The answer is to start with an objective assessment of where you are now. A vision of a desired future is an important element to achieving goals and can provide the pull to get you going. But it’s not enough on its own. You have to find the motivation to take action.

In her book “Rethinking Positive Thinking”, psychologist Garbriele Oettingen shares her research that indicates positive visualisation on it’s own can actually reduce your chances of success. You may feel so psychologically buoyed up by your happy thoughts that you lack the sense of urgency or internal motivation needed to actually do the work needed.

She suggests that once you have identified your end goal, you then actually face up to and imagine the reality of the obstacles or the internal stuggle that you will face along the way. Research shows that “mental contrasting” between your goal and the current situations will make it more likely that you will achieve what you want.

Creative tension leads to action

In “The Path of Least Resistance”, Robert Fritz differentiates between people who just dream about or imagine their desired future, and the creators who take action to turn their vision into reality. The gap between the vision of your dream job and the reality of what you have now provides the structural tension needed to take action.

Writing a bookSo you need to be clear about where you are now, and what are the steps you need to take right now to move towards your goal. It doesn’t matter how small your first step is – the important thing is that you take it. And you need to be aware of what might get in the way, for example fear of rejection or the distractions of social media. Then make a plan for how you will move past this obstacle if it comes up. And then you take action. And then you take a next step. Build in some time for reflection, learning and planning after each step.

For example, if you want to write a book, it’s one thing to imagine your successful book launch, and all the wonderful ideas that you will be sharing. But you also need to consider what might get in the way of you sitting down day after day to get your words on paper. And then identify some specific strategies to help you overcome the resistance, moments of self-doubt and procrastination that hit almost every successful author along the way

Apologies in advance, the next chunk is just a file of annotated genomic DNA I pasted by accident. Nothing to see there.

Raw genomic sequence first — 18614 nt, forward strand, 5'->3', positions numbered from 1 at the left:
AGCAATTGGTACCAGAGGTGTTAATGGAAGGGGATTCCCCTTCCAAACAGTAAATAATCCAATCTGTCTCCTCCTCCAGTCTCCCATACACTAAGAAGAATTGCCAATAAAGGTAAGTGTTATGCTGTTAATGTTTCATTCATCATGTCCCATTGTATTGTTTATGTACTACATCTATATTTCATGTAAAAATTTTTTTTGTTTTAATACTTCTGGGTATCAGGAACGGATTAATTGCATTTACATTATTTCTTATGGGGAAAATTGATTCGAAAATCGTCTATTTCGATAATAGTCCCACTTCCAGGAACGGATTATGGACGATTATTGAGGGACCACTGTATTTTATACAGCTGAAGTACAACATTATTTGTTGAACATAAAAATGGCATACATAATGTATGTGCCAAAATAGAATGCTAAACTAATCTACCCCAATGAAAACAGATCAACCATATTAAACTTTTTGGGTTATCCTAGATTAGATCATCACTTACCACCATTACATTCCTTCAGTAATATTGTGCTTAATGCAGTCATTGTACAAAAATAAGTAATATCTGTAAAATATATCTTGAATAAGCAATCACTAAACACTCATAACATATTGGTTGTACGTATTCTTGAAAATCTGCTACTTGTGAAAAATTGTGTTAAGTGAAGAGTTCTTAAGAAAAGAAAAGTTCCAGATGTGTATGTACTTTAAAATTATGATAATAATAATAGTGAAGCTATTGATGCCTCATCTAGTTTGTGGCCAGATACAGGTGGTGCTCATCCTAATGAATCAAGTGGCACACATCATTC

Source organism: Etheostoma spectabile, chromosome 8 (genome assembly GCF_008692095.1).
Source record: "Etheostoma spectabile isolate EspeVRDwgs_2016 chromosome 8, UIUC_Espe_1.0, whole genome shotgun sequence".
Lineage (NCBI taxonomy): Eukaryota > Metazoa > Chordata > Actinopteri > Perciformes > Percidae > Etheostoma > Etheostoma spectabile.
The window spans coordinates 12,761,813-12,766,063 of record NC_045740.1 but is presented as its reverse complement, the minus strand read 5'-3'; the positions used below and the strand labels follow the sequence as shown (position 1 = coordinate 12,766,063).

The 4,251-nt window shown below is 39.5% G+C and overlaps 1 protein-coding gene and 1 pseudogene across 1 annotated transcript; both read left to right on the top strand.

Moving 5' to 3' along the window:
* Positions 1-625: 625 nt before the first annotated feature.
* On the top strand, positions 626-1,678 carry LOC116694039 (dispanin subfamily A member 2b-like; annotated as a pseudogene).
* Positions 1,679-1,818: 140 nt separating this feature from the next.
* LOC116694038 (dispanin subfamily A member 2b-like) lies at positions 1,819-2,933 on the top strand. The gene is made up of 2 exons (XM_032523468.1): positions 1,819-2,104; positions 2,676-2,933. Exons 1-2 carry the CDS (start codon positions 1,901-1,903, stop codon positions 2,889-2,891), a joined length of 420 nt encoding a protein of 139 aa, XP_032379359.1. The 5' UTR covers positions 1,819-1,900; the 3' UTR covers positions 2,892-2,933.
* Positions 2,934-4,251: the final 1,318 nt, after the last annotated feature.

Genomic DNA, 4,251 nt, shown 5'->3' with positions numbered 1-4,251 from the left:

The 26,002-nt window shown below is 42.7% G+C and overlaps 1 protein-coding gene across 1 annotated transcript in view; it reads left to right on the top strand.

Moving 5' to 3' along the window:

Small steps up a mountain

Climbing a mountainAnother example, if you’re considering self-employment after 30 years in corporate life, there may seem as though there’s a mountain to climb in terms of learning. But there are plenty of people who were in this position a few years ago. So a small step could just be to have a conversation with one or two of them.

You could book into a small business networking meeting, chat to a few people and find out what they do. Or if you feel nervous at the thought, overcome this by taking an even smaller step. You could contact the leader of a local networking group leader for a chat. They will soon let you know if pre-start ups are welcome at their events, and how to make the most of your visit.

Look back and celebrate

A final thought. It can be helpful to look back on goals you have achieved, and celebrate the steps you took that led you to where you are now. Remind yourself that goals are great, but action is awesome. You can do this!

Career Change Toolkit Report

Career Change Toolkit


Contemplating career change or job search can feel daunting. Download this free toolkit full of resources and tips to help you feel more confident about your next steps.

Planning a holiday - job search
Aug 01

How planning a holiday can help your job search

By Felicity Dwyer | Career change , freelance